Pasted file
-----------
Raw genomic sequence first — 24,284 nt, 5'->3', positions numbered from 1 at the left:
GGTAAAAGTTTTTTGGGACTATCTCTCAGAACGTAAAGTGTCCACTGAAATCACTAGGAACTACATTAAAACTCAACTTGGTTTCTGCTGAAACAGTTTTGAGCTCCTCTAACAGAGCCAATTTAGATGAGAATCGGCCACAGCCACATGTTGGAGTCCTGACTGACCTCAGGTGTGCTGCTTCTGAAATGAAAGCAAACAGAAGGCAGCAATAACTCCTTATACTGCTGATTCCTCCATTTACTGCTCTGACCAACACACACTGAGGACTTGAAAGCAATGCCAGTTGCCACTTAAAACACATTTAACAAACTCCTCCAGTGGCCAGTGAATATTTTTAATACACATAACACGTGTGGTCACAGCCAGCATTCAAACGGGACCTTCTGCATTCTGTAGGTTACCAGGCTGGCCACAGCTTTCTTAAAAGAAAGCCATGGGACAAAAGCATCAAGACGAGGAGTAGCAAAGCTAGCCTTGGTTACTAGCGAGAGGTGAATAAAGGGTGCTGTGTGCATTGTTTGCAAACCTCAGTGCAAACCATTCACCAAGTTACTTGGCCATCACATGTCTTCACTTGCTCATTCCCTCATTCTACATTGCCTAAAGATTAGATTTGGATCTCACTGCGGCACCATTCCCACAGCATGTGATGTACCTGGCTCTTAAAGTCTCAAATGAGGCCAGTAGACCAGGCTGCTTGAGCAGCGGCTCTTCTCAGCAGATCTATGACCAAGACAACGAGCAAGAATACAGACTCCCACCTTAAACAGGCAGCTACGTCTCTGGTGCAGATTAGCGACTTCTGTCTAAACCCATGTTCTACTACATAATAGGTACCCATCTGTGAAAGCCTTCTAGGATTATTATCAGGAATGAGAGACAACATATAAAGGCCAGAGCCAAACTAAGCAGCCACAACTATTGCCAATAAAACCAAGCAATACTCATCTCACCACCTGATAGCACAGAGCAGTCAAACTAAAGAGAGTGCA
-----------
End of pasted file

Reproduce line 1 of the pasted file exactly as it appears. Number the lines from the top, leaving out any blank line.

Raw genomic sequence first — 24,284 nt, 5'->3', positions numbered from 1 at the left: